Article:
Creative Development 101: Things To Consider Before Collaborating
Filmmaking is inherently collaborative and don’t let any auteur tell you otherwise. Even Steven Soderbergh needs a team around him to shape the idea, shoot, light, dress, and perform the scene. The Hollywood aphorism that a film is made three times: the script, photographing the script, and then rewriting in the edit based on what is actually shot, underscores the iterative many-hands on nature of this creative process.
But this doesn’t mean all collaborators are created equal. That’s a good thing since you are ideally putting together an A Team of talent based on the skills they each best. But human frailty inevitably means personalities and plans don’t always play well together. Heard the one about the prima donna director going off script and over budget? Or the script writer demanding their name be taken off the credit? Or the DP who continually turns up late – and drunk?
Actually, the last one is rare indeed, but the point remains that finding an Ocean’s Eleven that you can trust can make or break your film. The last thing you want to do is work with the wrong people. It’s why if you examine the careers of major league directors or cinematographers, editors and producers you find that they work with the same set of key creatives over and over again.
Working on a film is often likened to being part of a family but before embarking on a film you have some say over who your relations are. It’s wise nonetheless to plan for a divorce and put a pre-nup in place.
Here are some steps to avoid falling into traps with prospective collaborators.
Nobody knows anything
In his fantastically titled ‘How To Build Your Filmmaking Team Without Crooks’ https://www.filmmakingstuff.com/how-to-build-your-filmmaking-team/, LA-based marketer Jason Brubaker spells out in no uncertain terms what we’ve all at some time experienced. ‘In Hollywood, people at the bottom are notorious for talking bull-crap. Go to any ‘networking’ party and you’ll meet a dozen people bragging about their relationship with Paramount. Newsflash, they don’t actually have a relationship with Paramount!’
Do your research
Is the person who they say they are and has done what they say they’ve done? Most professionals will be honest, but you need to catch the ones who aren’t playing ball. Obvious sources to cross reference for past work and experience are IMDB (but don’t rely on this) and social media profiles at Facebook, Twitter and LinkedIn. For key crew members, be sure to request showreels, if available.
Don’t stop, delve deeper
The media business has always thrived on personal recommendations but if you’re really serious about sharing your project with someone you’ve only just met, it’s on you to find out if they’re for real. You don’t have to go all Jake Geddes and hire a private eye but what harm can it do to your peace of mind to make background checks by talking with previous collaborators as well as vendors, and other contacts. If they person is straight up, they will gladly share witness references.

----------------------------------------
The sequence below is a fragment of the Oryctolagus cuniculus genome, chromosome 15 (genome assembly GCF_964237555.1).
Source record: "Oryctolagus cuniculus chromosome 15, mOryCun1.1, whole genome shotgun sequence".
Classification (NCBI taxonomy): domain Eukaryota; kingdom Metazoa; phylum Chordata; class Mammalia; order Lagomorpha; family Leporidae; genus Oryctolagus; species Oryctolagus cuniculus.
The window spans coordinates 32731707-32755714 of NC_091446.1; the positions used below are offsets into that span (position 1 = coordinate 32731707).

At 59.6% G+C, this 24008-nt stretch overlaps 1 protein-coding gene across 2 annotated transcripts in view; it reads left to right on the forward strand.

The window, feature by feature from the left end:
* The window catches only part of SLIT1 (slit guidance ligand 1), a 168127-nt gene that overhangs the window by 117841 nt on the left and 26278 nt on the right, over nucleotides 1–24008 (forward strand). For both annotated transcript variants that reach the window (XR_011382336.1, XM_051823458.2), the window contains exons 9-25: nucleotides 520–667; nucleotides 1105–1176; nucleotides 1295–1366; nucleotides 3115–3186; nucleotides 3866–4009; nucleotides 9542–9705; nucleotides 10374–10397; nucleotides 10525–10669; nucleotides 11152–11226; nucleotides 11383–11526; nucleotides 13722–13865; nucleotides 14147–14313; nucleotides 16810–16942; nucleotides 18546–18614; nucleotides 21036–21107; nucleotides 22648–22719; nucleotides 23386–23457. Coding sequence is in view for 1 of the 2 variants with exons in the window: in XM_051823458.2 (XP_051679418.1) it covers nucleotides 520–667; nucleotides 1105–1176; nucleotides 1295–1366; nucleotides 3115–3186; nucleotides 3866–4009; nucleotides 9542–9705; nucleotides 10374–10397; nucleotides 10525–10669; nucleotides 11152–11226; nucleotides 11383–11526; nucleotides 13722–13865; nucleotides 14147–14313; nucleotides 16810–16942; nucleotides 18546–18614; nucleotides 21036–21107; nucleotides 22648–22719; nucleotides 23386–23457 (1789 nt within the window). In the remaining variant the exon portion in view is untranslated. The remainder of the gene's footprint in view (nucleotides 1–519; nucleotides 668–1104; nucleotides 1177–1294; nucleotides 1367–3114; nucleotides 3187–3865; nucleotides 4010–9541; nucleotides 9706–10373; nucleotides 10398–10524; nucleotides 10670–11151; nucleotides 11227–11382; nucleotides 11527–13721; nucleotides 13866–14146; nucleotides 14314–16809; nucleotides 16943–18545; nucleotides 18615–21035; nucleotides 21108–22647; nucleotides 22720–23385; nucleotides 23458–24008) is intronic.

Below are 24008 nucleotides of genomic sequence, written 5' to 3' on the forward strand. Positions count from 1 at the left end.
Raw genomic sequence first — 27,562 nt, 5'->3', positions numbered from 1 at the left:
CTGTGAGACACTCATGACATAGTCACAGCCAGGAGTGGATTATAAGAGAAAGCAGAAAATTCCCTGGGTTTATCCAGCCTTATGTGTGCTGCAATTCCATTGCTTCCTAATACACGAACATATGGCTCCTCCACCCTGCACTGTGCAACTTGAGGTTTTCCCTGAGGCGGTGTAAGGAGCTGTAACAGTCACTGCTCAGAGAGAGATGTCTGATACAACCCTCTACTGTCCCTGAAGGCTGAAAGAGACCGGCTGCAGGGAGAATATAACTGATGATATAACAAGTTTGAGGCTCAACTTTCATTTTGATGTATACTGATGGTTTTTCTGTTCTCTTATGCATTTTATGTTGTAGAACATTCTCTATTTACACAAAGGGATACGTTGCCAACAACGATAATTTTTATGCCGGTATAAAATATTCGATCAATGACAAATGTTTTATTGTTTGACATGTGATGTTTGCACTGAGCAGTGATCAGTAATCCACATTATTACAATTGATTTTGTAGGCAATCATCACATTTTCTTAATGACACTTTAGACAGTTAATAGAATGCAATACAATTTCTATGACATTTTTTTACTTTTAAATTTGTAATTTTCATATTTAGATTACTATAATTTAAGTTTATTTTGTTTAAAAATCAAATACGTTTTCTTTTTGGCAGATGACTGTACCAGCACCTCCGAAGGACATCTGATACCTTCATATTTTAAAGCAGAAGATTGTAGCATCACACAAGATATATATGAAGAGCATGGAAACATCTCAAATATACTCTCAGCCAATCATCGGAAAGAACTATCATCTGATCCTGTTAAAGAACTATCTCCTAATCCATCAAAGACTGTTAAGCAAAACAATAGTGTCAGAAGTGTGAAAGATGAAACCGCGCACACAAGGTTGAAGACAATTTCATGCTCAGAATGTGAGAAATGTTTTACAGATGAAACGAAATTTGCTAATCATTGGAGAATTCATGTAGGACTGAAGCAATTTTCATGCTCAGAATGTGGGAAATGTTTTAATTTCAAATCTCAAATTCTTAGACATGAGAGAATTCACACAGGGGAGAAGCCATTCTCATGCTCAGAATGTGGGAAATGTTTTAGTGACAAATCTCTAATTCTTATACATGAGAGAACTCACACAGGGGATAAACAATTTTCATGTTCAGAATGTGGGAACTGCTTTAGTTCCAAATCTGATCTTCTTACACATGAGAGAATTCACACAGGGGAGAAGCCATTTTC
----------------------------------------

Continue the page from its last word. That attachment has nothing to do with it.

Don’t feel obliged to include friends and family in your project, advises the New York Film Academy https://www.nyfa.edu/student-resources/the-beginners-guide-to-the-filmmaking-process/. This is your film, which means choosing the best people for the job. Hopefully your acquaintances are professional enough to accept when you don’t think they’re a fit for your project.
Do they like Oklahoma!?
Talk to any seasoned editor or DP about how they struck up a relationship with the director they have worked with over multiple projects and they’ll say something like ‘we bonded over our taste in movies’. Budding filmmaker Barry Alexander Brown met film student Spike Lee in New York in the early ’80s and found that they got along because they enjoyed talking about West Side Story, Oklahoma! and other musicals as well as appreciating (at that time unfashionable) actor John Wayne. https://www.ibc.org/create-and-produce/craft-leaders-barry-alexander-brown-editor/3335.article
Those aren’t the genres or politics you’d associate with the team that went on to make Do The Right Thing and Malcolm X, but there’s a lot to be said for finding the truth to someone’s morals, ethics and passions in the things we love about cinema over a drink or several.
Take the team for a test drive
While not always possible, getting into the trenches with your team on smaller projects will reveal how everybody will work on the bigger stuff. Why not get your prospective team together on a weekend and produce a music video, or a two-minute short for YouTube.
‘Doing these small projects is your trial-and-error period,’ suggests Brubaker. ‘You’ll get a sense of the chemistry and skillsets from your collaborators. You’ll find out what everybody brings to the table. It is your chance to make sure your filmmaking team works well together.’
It’s also your chance to define people’s strengths and weaknesses, assess their work ethic for when the going gets tough and, in this way, you’ll be able to weed out any non-team players.
Pre-Production / Development Contracts
Okay, so you’ve pretty much got your core team sorted but you still can’t trust them. Sure, nine times out of ten things will run just fine, but you can’t afford to let the one percent endanger your baby. It’s going to make everyone feel secure if their contracts are legally airtight.